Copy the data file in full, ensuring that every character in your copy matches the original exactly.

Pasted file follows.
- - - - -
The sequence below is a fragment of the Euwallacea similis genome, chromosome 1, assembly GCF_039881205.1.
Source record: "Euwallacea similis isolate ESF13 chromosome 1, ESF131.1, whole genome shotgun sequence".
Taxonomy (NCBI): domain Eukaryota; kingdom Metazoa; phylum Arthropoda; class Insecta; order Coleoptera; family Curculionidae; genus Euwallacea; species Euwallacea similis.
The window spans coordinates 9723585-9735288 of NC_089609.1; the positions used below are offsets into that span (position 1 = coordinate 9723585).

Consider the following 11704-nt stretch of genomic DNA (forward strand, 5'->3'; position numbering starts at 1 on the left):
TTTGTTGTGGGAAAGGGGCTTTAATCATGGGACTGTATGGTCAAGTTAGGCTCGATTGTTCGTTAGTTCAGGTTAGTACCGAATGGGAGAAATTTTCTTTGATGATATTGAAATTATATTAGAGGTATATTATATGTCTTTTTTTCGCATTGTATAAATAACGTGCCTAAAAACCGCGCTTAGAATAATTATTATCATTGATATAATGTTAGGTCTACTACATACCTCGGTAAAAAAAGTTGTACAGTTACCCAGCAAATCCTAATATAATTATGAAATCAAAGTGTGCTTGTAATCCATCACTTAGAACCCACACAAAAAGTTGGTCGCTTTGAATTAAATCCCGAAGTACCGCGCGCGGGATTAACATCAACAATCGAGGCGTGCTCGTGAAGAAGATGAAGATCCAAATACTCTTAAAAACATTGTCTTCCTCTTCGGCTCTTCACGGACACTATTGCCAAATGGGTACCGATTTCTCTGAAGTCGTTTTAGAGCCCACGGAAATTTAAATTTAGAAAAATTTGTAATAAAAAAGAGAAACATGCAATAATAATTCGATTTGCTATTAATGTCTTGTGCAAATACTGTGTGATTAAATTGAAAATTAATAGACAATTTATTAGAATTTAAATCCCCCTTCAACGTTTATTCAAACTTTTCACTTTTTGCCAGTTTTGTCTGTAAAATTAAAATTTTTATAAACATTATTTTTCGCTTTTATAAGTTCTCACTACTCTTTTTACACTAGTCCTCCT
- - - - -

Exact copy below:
The sequence below is a fragment of the Euwallacea similis genome, chromosome 1, assembly GCF_039881205.1.
Source record: "Euwallacea similis isolate ESF13 chromosome 1, ESF131.1, whole genome shotgun sequence".
Taxonomy (NCBI): domain Eukaryota; kingdom Metazoa; phylum Arthropoda; class Insecta; order Coleoptera; family Curculionidae; genus Euwallacea; species Euwallacea similis.
The window spans coordinates 9723585-9735288 of NC_089609.1; the positions used below are offsets into that span (position 1 = coordinate 9723585).

Consider the following 11704-nt stretch of genomic DNA (forward strand, 5'->3'; position numbering starts at 1 on the left):
TTTGTTGTGGGAAAGGGGCTTTAATCATGGGACTGTATGGTCAAGTTAGGCTCGATTGTTCGTTAGTTCAGGTTAGTACCGAATGGGAGAAATTTTCTTTGATGATATTGAAATTATATTAGAGGTATATTATATGTCTTTTTTTCGCATTGTATAAATAACGTGCCTAAAAACCGCGCTTAGAATAATTATTATCATTGATATAATGTTAGGTCTACTACATACCTCGGTAAAAAAAGTTGTACAGTTACCCAGCAAATCCTAATATAATTATGAAATCAAAGTGTGCTTGTAATCCATCACTTAGAACCCACACAAAAAGTTGGTCGCTTTGAATTAAATCCCGAAGTACCGCGCGCGGGATTAACATCAACAATCGAGGCGTGCTCGTGAAGAAGATGAAGATCCAAATACTCTTAAAAACATTGTCTTCCTCTTCGGCTCTTCACGGACACTATTGCCAAATGGGTACCGATTTCTCTGAAGTCGTTTTAGAGCCCACGGAAATTTAAATTTAGAAAAATTTGTAATAAAAAAGAGAAACATGCAATAATAATTCGATTTGCTATTAATGTCTTGTGCAAATACTGTGTGATTAAATTGAAAATTAATAGACAATTTATTAGAATTTAAATCCCCCTTCAACGTTTATTCAAACTTTTCACTTTTTGCCAGTTTTGTCTGTAAAATTAAAATTTTTATAAACATTATTTTTCGCTTTTATAAGTTCTCACTACTCTTTTTACACTAGTCCTCCT